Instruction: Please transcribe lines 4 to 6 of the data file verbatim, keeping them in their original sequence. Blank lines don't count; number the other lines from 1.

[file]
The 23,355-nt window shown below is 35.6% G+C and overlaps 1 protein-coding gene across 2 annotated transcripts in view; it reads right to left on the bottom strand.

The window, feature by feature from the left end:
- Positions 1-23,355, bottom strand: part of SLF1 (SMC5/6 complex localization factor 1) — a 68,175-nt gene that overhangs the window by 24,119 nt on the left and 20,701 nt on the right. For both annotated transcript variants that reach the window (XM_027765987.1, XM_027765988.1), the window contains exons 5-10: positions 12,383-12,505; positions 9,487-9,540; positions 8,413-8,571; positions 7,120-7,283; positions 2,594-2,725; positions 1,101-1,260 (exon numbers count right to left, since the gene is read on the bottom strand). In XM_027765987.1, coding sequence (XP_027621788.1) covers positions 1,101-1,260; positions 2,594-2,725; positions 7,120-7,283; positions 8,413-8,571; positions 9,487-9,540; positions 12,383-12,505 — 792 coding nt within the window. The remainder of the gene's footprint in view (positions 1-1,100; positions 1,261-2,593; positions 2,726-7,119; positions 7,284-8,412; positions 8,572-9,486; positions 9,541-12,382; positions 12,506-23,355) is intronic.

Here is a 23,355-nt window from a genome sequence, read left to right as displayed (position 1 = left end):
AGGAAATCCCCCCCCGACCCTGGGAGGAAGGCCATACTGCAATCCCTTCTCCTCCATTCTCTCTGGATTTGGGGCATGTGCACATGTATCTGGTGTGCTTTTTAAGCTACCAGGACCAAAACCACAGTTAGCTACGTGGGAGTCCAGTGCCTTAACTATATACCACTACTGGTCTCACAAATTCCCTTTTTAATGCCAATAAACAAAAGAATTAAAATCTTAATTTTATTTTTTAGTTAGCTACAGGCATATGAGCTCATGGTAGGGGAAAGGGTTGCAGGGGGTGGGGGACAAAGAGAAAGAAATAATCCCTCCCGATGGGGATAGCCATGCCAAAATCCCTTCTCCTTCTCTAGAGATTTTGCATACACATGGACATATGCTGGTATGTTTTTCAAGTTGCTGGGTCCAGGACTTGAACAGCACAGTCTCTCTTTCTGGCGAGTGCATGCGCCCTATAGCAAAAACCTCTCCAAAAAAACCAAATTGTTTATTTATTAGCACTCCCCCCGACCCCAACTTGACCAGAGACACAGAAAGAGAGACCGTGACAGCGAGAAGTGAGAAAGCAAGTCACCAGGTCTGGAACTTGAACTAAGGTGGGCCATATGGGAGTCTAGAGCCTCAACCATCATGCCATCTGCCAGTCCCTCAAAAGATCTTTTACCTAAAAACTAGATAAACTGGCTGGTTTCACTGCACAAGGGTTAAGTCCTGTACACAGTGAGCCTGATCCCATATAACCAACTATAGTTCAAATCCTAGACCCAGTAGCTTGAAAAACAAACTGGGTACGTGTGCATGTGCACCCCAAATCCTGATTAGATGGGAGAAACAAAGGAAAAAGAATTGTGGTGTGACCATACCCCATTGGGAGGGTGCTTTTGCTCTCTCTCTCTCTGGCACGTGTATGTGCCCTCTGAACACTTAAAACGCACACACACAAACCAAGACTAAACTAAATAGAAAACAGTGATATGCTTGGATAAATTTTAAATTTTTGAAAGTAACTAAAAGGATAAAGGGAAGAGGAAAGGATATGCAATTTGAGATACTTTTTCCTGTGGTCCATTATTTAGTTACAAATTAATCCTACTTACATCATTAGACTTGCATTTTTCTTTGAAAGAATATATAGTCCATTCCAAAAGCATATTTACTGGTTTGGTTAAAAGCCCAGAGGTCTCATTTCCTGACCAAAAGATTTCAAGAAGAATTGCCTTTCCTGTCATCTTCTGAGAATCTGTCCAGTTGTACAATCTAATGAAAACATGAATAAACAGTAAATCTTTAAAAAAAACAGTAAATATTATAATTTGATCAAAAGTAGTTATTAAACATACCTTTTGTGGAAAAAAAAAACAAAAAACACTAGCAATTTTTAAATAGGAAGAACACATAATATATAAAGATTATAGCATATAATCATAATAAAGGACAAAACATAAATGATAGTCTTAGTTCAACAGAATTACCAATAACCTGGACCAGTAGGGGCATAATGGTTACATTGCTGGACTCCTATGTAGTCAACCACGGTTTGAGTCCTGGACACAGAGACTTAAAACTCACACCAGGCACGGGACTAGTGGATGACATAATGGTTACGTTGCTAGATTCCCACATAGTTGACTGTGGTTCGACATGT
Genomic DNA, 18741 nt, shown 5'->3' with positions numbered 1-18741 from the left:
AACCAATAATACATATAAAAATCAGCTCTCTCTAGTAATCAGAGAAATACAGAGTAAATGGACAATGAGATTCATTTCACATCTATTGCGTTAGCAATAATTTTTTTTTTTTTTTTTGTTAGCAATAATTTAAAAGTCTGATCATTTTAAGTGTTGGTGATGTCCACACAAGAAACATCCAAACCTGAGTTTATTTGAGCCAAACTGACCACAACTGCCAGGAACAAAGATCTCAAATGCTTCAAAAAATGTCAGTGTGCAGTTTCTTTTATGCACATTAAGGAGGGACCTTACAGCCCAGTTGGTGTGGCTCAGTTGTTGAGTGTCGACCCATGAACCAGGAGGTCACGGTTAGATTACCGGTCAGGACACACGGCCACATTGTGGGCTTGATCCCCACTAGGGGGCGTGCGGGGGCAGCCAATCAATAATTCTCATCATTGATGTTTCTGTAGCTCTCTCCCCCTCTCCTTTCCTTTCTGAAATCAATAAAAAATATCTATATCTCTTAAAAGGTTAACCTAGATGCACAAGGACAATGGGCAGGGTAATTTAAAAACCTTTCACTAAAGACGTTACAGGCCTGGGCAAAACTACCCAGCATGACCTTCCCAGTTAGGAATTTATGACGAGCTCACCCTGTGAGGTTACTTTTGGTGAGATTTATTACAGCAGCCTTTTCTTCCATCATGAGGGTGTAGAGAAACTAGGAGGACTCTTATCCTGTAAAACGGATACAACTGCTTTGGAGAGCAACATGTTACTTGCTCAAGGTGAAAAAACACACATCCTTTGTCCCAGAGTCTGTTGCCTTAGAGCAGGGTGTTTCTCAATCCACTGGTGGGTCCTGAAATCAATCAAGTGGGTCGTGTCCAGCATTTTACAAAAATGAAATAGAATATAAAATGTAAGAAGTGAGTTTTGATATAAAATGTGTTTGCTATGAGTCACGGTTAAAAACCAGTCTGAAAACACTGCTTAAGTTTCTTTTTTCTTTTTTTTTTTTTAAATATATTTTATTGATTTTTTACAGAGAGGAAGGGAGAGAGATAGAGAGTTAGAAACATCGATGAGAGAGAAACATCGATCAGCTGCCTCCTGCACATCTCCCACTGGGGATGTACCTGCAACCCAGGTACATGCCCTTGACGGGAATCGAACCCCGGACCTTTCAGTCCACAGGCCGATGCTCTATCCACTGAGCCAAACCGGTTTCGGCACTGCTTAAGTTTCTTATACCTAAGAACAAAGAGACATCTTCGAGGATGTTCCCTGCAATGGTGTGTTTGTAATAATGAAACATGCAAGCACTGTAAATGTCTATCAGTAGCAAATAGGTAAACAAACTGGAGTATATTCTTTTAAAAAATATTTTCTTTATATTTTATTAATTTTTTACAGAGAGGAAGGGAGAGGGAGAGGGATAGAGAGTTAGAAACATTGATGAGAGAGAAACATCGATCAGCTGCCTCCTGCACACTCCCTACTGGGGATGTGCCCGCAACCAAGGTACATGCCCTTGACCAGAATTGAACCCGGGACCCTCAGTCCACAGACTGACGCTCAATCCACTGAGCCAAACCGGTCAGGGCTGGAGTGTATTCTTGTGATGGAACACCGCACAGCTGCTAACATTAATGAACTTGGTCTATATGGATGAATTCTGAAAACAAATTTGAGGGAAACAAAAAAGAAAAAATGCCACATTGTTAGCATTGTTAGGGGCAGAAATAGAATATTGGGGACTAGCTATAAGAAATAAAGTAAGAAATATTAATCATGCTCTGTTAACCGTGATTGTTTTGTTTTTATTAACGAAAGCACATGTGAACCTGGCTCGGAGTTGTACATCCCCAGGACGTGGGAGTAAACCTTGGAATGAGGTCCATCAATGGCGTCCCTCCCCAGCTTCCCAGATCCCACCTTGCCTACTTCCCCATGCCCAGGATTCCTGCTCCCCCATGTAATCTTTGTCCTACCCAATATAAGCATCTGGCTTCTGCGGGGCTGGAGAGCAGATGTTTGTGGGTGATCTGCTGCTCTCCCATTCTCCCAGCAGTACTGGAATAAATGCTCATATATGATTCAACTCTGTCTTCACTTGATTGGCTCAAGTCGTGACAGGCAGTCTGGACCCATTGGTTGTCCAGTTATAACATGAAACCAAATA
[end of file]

Here is a 23,355-nt window from a genome sequence, read left to right as displayed (position 1 = left end):
AGGAAATCCCCCCCCGACCCTGGGAGGAAGGCCATACTGCAATCCCTTCTCCTCCATTCTCTCTGGATTTGGGGCATGTGCACATGTATCTGGTGTGCTTTTTAAGCTACCAGGACCAAAACCACAGTTAGCTACGTGGGAGTCCAGTGCCTTAACTATATACCACTACTGGTCTCACAAATTCCCTTTTTAATGCCAATAAACAAAAGAATTAAAATCTTAATTTTATTTTTTAGTTAGCTACAGGCATATGAGCTCATGGTAGGGGAAAGGGTTGCAGGGGGTGGGGGACAAAGAGAAAGAAATAATCCCTCCCGATGGGGATAGCCATGCCAAAATCCCTTCTCCTTCTCTAGAGATTTTGCATACACATGGACATATGCTGGTATGTTTTTCAAGTTGCTGGGTCCAGGACTTGAACAGCACAGTCTCTCTTTCTGGCGAGTGCATGCGCCCTATAGCAAAAACCTCTCCAAAAAAACCAAATTGTTTATTTATTAGCACTCCCCCCGACCCCAACTTGACCAGAGACACAGAAAGAGAGACCGTGACAGCGAGAAGTGAGAAAGCAAGTCACCAGGTCTGGAACTTGAACTAAGGTGGGCCATATGGGAGTCTAGAGCCTCAACCATCATGCCATCTGCCAGTCCCTCAAAAGATCTTTTACCTAAAAACTAGATAAACTGGCTGGTTTCACTGCACAAGGGTTAAGTCCTGTACACAGTGAGCCTGATCCCATATAACCAACTATAGTTCAAATCCTAGACCCAGTAGCTTGAAAAACAAACTGGGTACGTGTGCATGTGCACCCCAAATCCTGATTAGATGGGAGAAACAAAGGAAAAAGAATTGTGGTGTGACCATACCCCATTGGGAGGGTGCTTTTGCTCTCTCTCTCTCTGGCACGTGTATGTGCCCTCTGAACACTTAAAACGCACACACACAAACCAAGACTAAACTAAATAGAAAACAGTGATATGCTTGGATAAATTTTAAATTTTTGAAAGTAACTAAAAGGATAAAGGGAAGAGGAAAGGATATGCAATTTGAGATACTTTTTCCTGTGGTCCATTATTTAGTTACAAATTAATCCTACTTACATCATTAGACTTGCATTTTTCTTTGAAAGAATATATAGTCCATTCCAAAAGCATATTTACTGGTTTGGTTAAAAGCCCAGAGGTCTCATTTCCTGACCAAAAGATTTCAAGAAGAATTGCCTTTCCTGTCATCTTCTGAGAATCTGTCCAGTTGTACAATCTAATGAAAACATGAATAAACAGTAAATCTTTAAAAAAAACAGTAAATATTATAATTTGATCAAAAGTAGTTATTAAACATACCTTTTGTGGAAAAAAAAAACAAAAAACACTAGCAATTTTTAAATAGGAAGAACACATAATATATAAAGATTATAGCATATAATCATAATAAAGGACAAAACATAAATGATAGTCTTAGTTCAACAGAATTACCAATAACCTGGACCAGTAGGGGCATAATGGTTACATTGCTGGACTCCTATGTAGTCAACCACGGTTTGAGTCCTGGACACAGAGACTTAAAACTCACACCAGGCACGGGACTAGTGGATGACATAATGGTTACGTTGCTAGATTCCCACATAGTTGACTGTGGTTCGACATGT
Genomic DNA, 18741 nt, shown 5'->3' with positions numbered 1-18741 from the left: